Spring Cleaning at RORG

By the RORG Team

While the RORG Team and volunteers always keep an eye on the garden’s needs for upkeep and design edits, spring is a critical time to perform inspection. Winter can be rough on a campus rain garden. While snow may cover up some issues, snow melt and spring rains reveal places that need attention and if found, we can fix issues before they become bigger problems.

What follows are examples of adaptive management in action, which is the basis of RORG’s management approach. With a rain garden, we look at items concerning site design and plants.


  1. Edging and Additional Inlets. Overall the garden captures rainwater effectively, but we noticed minor flooding at the existing inlet – the southern corner where water enters the garden. Inspection after rainfall revealed that water pooled behind the steel edging, then flowed north entering the garden in two additional places. We addressed these issues by cutting small slits into the steel edging allowing water to flow into the garden easier. Further, we decided to adopt the new inlets, forming them with stone rip rap to break up the point flow of water coming into the garden, as shown in the photos.
BEFORE: Stormwater flows caused issues along the southern sidewalk.
AFTER: Addition of the new inlet prevents washout during heavy storm events.
BEFORE: Additional flow issues were noticed near the garden’s Cell 2.
AFTER: Small slits in the steel edging will prevent water from ponding.

2. Crushed Granite Border: Stormwater flows over the past year also damaged the crushed granite border and steel edging along the south sidewalk. To fix this, we removed and replaced the collapsed section of the steel edging and worked with UIUC Facilities & Services to add and compact additional crushed granite in that area. New stones, added for the first maintenance task listed above, now help keep the edging in place along with breaking up the point flow of stormwater.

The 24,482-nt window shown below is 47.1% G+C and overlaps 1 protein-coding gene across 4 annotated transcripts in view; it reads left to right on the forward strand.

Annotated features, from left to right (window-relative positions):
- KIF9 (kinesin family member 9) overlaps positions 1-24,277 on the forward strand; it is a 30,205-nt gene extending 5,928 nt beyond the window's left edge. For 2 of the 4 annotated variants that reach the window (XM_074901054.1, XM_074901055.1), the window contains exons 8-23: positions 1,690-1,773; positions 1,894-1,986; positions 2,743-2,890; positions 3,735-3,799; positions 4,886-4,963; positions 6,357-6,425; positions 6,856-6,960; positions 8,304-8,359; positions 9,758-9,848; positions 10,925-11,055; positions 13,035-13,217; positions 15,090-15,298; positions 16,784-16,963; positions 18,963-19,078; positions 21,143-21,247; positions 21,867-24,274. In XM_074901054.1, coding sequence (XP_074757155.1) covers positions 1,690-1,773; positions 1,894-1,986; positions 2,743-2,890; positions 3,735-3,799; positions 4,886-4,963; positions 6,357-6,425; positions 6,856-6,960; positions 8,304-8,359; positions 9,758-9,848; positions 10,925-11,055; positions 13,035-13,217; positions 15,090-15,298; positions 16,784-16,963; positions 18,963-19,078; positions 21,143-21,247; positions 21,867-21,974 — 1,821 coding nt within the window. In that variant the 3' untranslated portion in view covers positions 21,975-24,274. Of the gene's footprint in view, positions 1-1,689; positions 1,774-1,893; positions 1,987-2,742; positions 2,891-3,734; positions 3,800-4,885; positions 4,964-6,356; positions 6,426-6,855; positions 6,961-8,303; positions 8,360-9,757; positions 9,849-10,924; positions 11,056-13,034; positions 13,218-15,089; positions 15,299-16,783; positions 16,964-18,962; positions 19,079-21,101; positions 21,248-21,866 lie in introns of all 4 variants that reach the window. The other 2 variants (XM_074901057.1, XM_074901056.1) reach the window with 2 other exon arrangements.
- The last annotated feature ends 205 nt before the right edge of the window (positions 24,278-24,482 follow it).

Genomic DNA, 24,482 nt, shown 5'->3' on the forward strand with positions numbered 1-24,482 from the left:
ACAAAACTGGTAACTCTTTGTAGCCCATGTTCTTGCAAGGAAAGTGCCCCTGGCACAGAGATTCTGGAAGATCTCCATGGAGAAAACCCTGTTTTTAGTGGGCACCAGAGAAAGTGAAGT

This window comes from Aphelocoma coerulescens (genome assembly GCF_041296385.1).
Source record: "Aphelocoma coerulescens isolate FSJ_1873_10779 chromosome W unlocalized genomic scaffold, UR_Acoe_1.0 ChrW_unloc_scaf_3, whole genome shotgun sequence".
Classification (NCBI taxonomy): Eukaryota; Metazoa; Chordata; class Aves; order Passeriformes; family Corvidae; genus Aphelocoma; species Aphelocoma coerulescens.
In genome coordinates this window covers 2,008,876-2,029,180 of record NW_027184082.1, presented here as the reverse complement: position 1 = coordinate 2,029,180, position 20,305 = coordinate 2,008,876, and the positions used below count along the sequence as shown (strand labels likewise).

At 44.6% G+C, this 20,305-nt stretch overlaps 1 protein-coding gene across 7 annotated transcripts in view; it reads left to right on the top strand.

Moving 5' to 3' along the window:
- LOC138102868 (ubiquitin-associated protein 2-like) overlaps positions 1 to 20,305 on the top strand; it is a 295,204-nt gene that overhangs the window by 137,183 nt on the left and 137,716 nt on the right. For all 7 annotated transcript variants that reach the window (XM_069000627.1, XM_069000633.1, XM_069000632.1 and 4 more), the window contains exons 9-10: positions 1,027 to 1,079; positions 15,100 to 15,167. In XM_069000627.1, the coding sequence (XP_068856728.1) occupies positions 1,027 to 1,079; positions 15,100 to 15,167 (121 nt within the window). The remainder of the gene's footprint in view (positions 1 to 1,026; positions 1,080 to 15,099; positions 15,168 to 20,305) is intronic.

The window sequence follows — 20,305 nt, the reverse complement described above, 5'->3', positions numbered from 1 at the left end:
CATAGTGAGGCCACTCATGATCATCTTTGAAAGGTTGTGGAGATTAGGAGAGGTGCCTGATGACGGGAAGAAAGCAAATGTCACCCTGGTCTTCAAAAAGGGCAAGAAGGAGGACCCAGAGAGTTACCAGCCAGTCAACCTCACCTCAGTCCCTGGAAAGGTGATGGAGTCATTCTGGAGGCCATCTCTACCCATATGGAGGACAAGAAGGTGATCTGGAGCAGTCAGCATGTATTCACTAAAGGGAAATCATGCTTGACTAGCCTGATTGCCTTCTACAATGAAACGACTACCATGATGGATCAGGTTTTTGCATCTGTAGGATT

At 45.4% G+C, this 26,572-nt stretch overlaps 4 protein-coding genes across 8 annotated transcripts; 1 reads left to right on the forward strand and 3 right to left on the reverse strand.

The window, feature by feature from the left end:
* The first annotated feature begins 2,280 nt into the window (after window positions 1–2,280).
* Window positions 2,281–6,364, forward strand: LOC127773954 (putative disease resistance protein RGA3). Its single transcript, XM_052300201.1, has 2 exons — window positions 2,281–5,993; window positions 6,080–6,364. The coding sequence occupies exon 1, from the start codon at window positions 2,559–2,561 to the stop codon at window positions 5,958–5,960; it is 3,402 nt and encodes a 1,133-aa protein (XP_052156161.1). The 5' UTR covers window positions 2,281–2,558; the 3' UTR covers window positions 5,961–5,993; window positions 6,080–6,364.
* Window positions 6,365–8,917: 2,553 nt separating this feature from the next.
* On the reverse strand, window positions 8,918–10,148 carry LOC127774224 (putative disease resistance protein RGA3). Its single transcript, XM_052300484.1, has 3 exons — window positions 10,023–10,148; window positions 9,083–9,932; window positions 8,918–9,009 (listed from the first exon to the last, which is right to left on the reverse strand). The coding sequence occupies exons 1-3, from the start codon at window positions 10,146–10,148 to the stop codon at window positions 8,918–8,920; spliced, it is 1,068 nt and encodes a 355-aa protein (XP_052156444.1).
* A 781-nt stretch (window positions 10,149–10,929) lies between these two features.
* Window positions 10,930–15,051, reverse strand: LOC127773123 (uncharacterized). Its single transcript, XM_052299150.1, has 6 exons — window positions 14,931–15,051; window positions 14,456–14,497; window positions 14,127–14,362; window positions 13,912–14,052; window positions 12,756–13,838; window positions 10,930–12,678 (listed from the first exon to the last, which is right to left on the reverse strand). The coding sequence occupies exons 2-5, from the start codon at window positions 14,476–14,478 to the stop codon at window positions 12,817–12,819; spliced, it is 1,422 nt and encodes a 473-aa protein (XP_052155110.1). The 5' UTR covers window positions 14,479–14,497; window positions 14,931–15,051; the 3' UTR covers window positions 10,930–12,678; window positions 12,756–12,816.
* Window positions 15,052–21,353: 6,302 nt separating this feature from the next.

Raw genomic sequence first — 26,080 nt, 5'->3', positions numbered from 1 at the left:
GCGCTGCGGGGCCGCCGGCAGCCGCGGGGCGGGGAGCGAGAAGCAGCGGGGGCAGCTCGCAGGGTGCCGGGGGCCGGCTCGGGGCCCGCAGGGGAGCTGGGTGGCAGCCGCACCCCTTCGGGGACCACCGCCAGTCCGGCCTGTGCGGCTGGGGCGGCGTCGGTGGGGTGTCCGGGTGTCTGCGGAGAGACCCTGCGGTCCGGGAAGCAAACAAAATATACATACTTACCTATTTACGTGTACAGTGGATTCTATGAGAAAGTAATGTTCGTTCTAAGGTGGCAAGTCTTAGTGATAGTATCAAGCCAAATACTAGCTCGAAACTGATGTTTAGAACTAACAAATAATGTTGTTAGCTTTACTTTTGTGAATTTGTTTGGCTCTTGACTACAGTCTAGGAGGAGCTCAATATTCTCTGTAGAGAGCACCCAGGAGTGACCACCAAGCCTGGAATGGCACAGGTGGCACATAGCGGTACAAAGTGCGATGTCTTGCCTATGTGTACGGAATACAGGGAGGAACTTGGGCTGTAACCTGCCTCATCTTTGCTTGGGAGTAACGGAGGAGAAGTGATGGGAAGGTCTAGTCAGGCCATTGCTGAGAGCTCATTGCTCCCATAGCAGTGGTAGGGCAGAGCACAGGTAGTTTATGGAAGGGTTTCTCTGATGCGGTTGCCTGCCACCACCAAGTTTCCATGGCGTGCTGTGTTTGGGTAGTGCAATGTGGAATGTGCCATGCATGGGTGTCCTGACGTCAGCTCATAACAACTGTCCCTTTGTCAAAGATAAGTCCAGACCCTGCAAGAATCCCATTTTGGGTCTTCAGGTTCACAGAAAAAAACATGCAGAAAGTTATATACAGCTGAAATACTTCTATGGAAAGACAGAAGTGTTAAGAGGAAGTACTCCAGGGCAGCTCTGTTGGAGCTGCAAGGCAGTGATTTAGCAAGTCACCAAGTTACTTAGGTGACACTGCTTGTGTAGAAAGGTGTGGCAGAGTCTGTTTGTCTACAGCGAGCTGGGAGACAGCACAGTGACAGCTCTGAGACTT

BEFORE: Stormwater flows damaged Cell 1’s crushed granite border.
AFTER: A new inlet was built to break up the flow of water and reinforce the edging.

3. Clogged Inlet Rocks: We noted that the existing inlet was clogged with debris. While it is far better to have the debris caught here than have it go further into the garden, problems which led to tasks 1 and 2 were exacerbated by the situation. Fortunately, the fix was simple but one often overlooked in rain gardens: we pulled up the inlet stones, cleaned them and the inlet itself, and then set them back in. Special thanks to the UIUC Beekeeping Club for their help on this task!

BEFORE: Debris deposited by the flow of stormwater clogs the inlet.
AFTER: The inlet was cleaned out, allowing water to flow into the garden easier.


4. Transplanting: As we begin the third growing season at RORG, certain plant species were ready to be divided and transplanted. Specifically, we moved excess Rosinweed and Emory’s Sedge to the nearby Dorner Drive Retention Pond prairie planting.

5. Weeding: Chicory seeds from years past are still plaguing certain areas of the garden, with the early germinating weeds popping up here and there. The nearby Dorner Drive Retention Pond area, where many Chicory and Thistle seeds originated from, was recently seeded with a high-quality prairie seed mix. We believe that this should help the problem diminish.

BEFORE: Weeds like Chicory needed to be removed from Cell 1.
AFTER: With the weeds pulled, RORG’s intentional plants can thrive.

6. Mulching: The last item on the to-do list was mulching. We applied mulch in areas where groundcovers hadn’t yet completely established. Since we last mulched a few areas had become bare, which is an ideal situation for weed seed germination. Thanks to Sustainability Design student Maddy Craft and the UIUC student chapter of the ASLA for help with this task!

Mulch helps suppress weeds in areas where groundcovers have not yet fully established.

The RORG team and volunteers continue to address weeds near the red oak and plan to add more mulch here soon. Mulching is a must do to make future garden care easier as we wait for our groundcovers to fill in.

We are grateful for help from our volunteers and Facilities & Services in accomplishing our annual spring cleaning!

Cover photo of UIUC student chapter of the ASLA by Layne Knoche.

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